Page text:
February 15, 2019

CAIR-LA is pleased to feature Donald Bakeer as the SoCal Muslim of the Week:
He suffers from post-traumatic syndrome disease, but it hasn’t prevented Donald Bakeer from channeling his energy into art. For decades, he’s been a writer, poet, publisher, filmmaker, school teacher, mentor, orthodox Muslim, bookstore owner, husband, father of 15 and old-school philosopher.
Bakeer is author of “PTSD! Who, Me?,” a book he shares his experiences of serving in Vietnam and his struggles with the disease. He is best known for his book “South Central L.A. Crips,” a 1987 novel about the gang wars in L.A. that was turned into the film “South Central” (Warner Bros.) in 1992. Bakeer spoke with more than 500 gangsters while writing the book.
He also has written “Inhale Gasoline & Gunsmoke,” a story that “chronicles the evolution of black L.A. from the Watts riots in 1975 through the 1992 South Central L.A. Rebellion,” and “I Too Can Create Light,” a memoir.
Bakeer is executive producer of “Muslimah’s Guide to Marriage,” a romantic comedy that won the Pan African Film Festival’s Audience Award this year. The film is written and directed by Bakeer’s daughter, Aminah Abdul Jabbaar Bakeer.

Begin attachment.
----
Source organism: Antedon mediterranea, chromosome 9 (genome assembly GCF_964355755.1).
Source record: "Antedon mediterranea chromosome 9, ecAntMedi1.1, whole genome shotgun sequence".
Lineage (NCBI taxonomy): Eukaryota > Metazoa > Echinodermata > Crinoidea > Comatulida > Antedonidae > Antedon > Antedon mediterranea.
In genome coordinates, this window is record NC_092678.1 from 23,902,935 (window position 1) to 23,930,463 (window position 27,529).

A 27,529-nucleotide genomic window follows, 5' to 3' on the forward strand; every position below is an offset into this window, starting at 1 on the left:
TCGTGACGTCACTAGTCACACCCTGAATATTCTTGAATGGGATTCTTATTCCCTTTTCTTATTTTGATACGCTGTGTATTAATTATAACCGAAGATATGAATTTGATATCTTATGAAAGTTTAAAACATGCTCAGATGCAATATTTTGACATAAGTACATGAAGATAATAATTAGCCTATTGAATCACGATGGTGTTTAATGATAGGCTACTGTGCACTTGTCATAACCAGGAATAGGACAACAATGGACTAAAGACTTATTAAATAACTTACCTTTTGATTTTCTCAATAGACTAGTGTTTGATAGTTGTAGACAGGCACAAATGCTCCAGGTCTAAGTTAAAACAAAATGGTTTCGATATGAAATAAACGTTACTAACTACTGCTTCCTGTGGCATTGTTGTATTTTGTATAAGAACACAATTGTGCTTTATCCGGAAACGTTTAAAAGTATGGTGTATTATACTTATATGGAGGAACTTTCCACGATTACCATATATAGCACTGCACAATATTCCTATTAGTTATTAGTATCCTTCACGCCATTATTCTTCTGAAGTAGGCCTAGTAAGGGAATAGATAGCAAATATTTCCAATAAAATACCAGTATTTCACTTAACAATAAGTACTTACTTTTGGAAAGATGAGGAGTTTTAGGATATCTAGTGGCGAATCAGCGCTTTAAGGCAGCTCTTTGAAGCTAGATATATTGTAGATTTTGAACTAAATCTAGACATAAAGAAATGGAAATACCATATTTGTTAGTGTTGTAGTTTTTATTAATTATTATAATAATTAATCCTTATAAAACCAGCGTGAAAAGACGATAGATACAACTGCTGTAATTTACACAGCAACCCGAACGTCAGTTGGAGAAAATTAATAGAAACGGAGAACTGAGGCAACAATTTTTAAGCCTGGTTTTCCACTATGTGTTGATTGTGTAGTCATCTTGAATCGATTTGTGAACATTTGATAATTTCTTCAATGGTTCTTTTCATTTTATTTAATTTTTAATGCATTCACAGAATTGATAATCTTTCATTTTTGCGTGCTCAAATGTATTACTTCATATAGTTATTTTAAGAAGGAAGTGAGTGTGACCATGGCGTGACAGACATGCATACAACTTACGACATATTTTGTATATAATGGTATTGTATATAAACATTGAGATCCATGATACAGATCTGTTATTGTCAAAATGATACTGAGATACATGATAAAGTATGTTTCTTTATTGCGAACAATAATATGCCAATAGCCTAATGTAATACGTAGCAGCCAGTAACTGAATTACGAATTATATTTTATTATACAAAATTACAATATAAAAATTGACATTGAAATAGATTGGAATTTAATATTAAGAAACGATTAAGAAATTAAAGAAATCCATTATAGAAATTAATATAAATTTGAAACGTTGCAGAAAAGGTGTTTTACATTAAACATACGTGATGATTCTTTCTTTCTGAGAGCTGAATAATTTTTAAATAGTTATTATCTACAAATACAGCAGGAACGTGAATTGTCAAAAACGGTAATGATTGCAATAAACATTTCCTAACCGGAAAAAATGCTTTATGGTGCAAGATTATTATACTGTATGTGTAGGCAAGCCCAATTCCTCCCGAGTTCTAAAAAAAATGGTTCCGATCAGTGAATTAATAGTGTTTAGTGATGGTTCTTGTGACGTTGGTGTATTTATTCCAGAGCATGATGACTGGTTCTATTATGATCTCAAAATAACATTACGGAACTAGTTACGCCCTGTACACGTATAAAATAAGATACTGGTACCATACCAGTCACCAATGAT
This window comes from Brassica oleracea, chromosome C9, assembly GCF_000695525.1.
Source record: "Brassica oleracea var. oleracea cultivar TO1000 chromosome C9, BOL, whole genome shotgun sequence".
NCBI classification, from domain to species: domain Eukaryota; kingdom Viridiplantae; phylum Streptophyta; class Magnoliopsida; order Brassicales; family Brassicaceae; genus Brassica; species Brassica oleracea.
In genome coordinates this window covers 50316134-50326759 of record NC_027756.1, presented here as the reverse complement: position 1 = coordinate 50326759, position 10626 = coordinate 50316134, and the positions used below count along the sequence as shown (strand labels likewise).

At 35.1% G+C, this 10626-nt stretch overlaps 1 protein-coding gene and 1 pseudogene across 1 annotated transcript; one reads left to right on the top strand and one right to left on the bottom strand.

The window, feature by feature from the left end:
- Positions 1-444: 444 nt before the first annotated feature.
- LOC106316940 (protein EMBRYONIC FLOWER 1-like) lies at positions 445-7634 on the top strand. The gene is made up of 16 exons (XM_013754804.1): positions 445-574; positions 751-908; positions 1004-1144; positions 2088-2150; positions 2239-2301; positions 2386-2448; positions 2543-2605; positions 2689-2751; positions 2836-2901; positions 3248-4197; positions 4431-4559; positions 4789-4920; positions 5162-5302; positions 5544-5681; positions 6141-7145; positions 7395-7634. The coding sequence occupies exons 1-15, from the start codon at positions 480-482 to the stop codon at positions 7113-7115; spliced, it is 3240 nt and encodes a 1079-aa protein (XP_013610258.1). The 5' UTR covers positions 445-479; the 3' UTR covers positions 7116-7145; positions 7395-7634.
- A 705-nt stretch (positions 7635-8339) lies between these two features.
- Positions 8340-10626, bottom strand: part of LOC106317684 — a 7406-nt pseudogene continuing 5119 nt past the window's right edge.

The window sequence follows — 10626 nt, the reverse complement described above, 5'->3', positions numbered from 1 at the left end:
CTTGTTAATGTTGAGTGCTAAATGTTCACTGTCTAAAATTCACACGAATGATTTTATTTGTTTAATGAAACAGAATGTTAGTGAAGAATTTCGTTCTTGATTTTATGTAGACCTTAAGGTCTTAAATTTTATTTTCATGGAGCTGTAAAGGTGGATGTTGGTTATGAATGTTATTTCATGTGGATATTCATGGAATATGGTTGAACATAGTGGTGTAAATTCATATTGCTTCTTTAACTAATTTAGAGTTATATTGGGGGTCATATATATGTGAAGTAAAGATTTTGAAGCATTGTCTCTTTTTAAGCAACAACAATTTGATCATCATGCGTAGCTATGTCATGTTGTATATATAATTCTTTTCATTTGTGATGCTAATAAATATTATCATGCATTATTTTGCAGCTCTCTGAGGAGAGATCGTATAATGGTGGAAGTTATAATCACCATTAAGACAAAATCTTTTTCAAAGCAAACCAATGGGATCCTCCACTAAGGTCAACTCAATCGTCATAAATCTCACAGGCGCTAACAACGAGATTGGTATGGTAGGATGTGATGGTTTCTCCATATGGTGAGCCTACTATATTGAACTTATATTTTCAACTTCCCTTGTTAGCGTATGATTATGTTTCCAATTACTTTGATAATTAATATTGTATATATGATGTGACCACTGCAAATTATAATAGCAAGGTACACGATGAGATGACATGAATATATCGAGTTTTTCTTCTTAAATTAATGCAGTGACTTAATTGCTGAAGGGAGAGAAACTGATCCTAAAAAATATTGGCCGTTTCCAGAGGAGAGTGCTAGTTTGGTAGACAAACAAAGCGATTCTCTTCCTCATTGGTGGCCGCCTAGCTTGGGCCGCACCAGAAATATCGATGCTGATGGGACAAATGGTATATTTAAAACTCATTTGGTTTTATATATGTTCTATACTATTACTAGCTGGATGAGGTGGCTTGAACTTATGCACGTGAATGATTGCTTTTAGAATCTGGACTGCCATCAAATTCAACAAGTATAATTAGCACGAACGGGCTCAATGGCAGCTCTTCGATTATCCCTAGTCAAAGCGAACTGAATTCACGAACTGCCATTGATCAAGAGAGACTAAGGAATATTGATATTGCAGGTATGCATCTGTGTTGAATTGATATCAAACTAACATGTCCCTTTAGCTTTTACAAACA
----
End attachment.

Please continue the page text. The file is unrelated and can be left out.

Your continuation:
Bakeer spent the early 60s as a student at Howard University, where he got a taste of the civil rights movement and became a big fan of legendary activist Stokely Carmichael and the Student Nonviolent Coordinating Committee.
In 1965, he was drafted into the Army. When he finished his stint, he returned to Los Angeles and began a new relationship with his first love, writing.
Personal: Bakeer, 74, and his wife, Sharyn, live in Inglewood.
Last book read: The Quran
Quotable: “Islam saved my life. I was doing some very reckless things when I was fresh out of Vietnam. I was looking for people who could help. And I found most of them in the Nation of Islam.”